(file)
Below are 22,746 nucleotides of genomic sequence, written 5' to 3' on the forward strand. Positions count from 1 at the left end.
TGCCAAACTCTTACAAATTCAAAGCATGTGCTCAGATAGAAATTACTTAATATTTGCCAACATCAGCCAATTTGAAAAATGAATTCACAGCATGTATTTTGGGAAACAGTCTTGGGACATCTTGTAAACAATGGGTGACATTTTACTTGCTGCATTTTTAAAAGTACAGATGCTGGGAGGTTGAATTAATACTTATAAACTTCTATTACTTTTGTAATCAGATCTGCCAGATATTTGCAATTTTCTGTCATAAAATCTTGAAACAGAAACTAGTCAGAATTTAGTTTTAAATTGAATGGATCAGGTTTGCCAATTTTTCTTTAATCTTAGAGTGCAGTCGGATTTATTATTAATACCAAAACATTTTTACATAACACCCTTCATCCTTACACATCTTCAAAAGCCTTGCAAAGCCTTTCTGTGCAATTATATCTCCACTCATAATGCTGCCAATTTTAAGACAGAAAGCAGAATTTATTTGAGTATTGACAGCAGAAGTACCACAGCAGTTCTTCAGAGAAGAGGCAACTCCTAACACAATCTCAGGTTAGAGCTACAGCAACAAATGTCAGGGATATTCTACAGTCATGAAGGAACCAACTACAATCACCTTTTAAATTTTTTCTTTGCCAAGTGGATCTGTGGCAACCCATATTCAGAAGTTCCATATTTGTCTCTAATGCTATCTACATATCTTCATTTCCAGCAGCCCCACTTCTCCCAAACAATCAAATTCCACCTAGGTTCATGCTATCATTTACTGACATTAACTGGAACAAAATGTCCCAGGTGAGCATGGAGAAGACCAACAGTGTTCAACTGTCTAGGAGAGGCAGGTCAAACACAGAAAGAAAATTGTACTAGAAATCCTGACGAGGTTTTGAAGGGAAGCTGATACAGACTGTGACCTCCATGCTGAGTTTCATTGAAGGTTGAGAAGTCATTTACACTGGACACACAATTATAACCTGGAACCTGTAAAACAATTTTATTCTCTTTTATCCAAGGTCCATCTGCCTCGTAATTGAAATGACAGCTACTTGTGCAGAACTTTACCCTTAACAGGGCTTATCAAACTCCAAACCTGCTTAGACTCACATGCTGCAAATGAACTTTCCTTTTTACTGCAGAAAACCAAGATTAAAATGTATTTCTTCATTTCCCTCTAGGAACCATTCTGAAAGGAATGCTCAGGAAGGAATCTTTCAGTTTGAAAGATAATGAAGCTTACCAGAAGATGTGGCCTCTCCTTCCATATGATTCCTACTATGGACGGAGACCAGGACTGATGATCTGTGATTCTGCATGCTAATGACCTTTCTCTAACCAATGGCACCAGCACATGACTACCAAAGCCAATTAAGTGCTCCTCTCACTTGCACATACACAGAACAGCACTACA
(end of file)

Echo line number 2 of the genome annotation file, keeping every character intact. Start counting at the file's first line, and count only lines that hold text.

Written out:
TGCCAAACTCTTACAAATTCAAAGCATGTGCTCAGATAGAAATTACTTAATATTTGCCAACATCAGCCAATTTGAAAAATGAATTCACAGCATGTATTTTGGGAAACAGTCTTGGGACATCTTGTAAACAATGGGTGACATTTTACTTGCTGCATTTTTAAAAGTACAGATGCTGGGAGGTTGAATTAATACTTATAAACTTCTATTACTTTTGTAATCAGATCTGCCAGATATTTGCAATTTTCTGTCATAAAATCTTGAAACAGAAACTAGTCAGAATTTAGTTTTAAATTGAATGGATCAGGTTTGCCAATTTTTCTTTAATCTTAGAGTGCAGTCGGATTTATTATTAATACCAAAACATTTTTACATAACACCCTTCATCCTTACACATCTTCAAAAGCCTTGCAAAGCCTTTCTGTGCAATTATATCTCCACTCATAATGCTGCCAATTTTAAGACAGAAAGCAGAATTTATTTGAGTATTGACAGCAGAAGTACCACAGCAGTTCTTCAGAGAAGAGGCAACTCCTAACACAATCTCAGGTTAGAGCTACAGCAACAAATGTCAGGGATATTCTACAGTCATGAAGGAACCAACTACAATCACCTTTTAAATTTTTTCTTTGCCAAGTGGATCTGTGGCAACCCATATTCAGAAGTTCCATATTTGTCTCTAATGCTATCTACATATCTTCATTTCCAGCAGCCCCACTTCTCCCAAACAATCAAATTCCACCTAGGTTCATGCTATCATTTACTGACATTAACTGGAACAAAATGTCCCAGGTGAGCATGGAGAAGACCAACAGTGTTCAACTGTCTAGGAGAGGCAGGTCAAACACAGAAAGAAAATTGTACTAGAAATCCTGACGAGGTTTTGAAGGGAAGCTGATACAGACTGTGACCTCCATGCTGAGTTTCATTGAAGGTTGAGAAGTCATTTACACTGGACACACAATTATAACCTGGAACCTGTAAAACAATTTTATTCTCTTTTATCCAAGGTCCATCTGCCTCGTAATTGAAATGACAGCTACTTGTGCAGAACTTTACCCTTAACAGGGCTTATCAAACTCCAAACCTGCTTAGACTCACATGCTGCAAATGAACTTTCCTTTTTACTGCAGAAAACCAAGATTAAAATGTATTTCTTCATTTCCCTCTAGGAACCATTCTGAAAGGAATGCTCAGGAAGGAATCTTTCAGTTTGAAAGATAATGAAGCTTACCAGAAGATGTGGCCTCTCCTTCCATATGATTCCTACTATGGACGGAGACCAGGACTGATGATCTGTGATTCTGCATGCTAATGACCTTTCTCTAACCAATGGCACCAGCACATGACTACCAAAGCCAATTAAGTGCTCCTCTCACTTGCACATACACAGAACAGCACTACA